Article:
CRM is a moving target of definitions and associations. Even full time professional industry watchers such as Paul Greenburg have to update the standard definitions to reflect the evolution of this market – a market that Gartner forecast will be worth $36.7 billion in 2017.
If you think of CRM as being like a whole marketplace such as cars or fashion, it becomes easier to appreciate that it going to come in all sorts of shapes and sizes.
Some versions are suited to the complexities of a business unit within a global enterprise, while others fit the simpler needs of an SME. Some aim to provide a balanced portfolio of functionality across sale, marketing and service, while others remain rooted in the sales discipline.
However, what binds them all is that CRM provides organisations with a common system of record for what is known about their customers.
This might begin with capturing the initial set of interactions required to become a customer. After all, tracking sales pipelines is what CRM is probably most famous for.
Over time, it might expand to include all ongoing engagement and transactions. These might be automatically imported into CRM to provide a single view of what is known about the customer.
As the volume and quality of customer data grows, organisations naturally become interested in the broader insights that can be generated. Common and distinct customer behaviours can be identified through analysis. This leads to fresh insight into customer needs and opportunities for relevant customer messaging.
Indeed we are now entering a new phase of automated insight as promised by AI fuelled deep learning solutions. These will continuously trawl through the increasingly large datasets now captured in CRM to surface ‘next best actions’ for sales team or customers with ‘ideal’ profiles for personalised marketing.
So how do contact centres benefit?
First and foremost CRM can help the customer reach the best resource. Whenever the customer’s chosen form of contact is recognised from their existing record, a set of business rules can be triggered at the initial point of interaction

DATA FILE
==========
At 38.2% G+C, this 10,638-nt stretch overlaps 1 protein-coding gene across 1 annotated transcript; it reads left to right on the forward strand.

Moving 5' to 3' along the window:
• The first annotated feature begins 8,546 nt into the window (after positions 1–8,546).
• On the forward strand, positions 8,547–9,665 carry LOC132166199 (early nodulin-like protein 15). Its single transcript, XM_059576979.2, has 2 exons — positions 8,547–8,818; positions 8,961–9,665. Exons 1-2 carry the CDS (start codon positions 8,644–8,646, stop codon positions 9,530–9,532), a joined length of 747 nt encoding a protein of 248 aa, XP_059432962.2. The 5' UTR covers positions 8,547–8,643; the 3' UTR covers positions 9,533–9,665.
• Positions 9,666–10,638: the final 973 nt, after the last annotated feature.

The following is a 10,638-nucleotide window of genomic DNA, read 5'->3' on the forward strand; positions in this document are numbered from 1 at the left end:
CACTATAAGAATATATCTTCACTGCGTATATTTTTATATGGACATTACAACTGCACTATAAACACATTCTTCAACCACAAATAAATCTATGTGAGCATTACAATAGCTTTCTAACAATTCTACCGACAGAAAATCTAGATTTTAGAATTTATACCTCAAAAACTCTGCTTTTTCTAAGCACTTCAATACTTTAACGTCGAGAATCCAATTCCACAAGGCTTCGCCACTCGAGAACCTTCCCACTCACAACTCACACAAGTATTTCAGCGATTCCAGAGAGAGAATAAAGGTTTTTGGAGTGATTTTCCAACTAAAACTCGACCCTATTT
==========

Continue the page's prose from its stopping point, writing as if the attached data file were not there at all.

Beyond the undoubted convenience of automatically opening the right customer record on the advisor screen to help guide them in terms of customer identity and whatever previous interactions and transactions might need referring to, there are smarter things that can be done as well. For instance:
- The lifetime value of a customer is used to offer different levels of service. Some customers are prioritised during busy times as a result
- Certain situations such as outstanding payments or immanent renewals are routed to specialist teams
- Consistently low scoring NPS customers are routed to another team focussed on understanding why they feel this way
- Customers are offered a ‘random act of kindness’ to acknowledge their loyalty based on how long they have been active customers
Once CRM has been used for this initial routing, it often continues to play a core role until the customer enquiry is resolved.
For instance, in today’s world of customer journeys, many use their CRM to standardise the key stages and specific tasks in order to a deliver a consistent level of service. CRM solutions that offer strong workflow and journey design capabilities are best suited for these duties.
CRM can also be used for case management. This is useful when enquiries are complex or spread over time and all relevant information and interactions need to be grouped together and easily retrieved.
Most CRM systems also offer great flexibility in terms of customisation. Both the core customer record and management reports can be tweaked to suit most data capture and analytical goals.
For instance, voice of the customer data can either be housed directly in CRM or dynamically connected if a dedicated solution is preferred. Some even allow automated capture of voice interactions into the customer record as ‘raw’ material for voice of the customer analytics. This can transform how individual customer interactions are approached. Or indeed how certain journeys or products are improved.
Of course simply capturing more and more customer data does not deliver value for either brand or customer. Closed loop decision making based on actionable insight has to guide all data gathering. To state the obvious, if the data can be economically captured and used for the mutual benefit of both customer and brand then it is worth doing.
In summary, CRM provides the customer data, workflow and analytics that fine tunes contact centre engagement into relevant, effective and profitable dialogue.
Great CRM and contact centre infrastructure go together.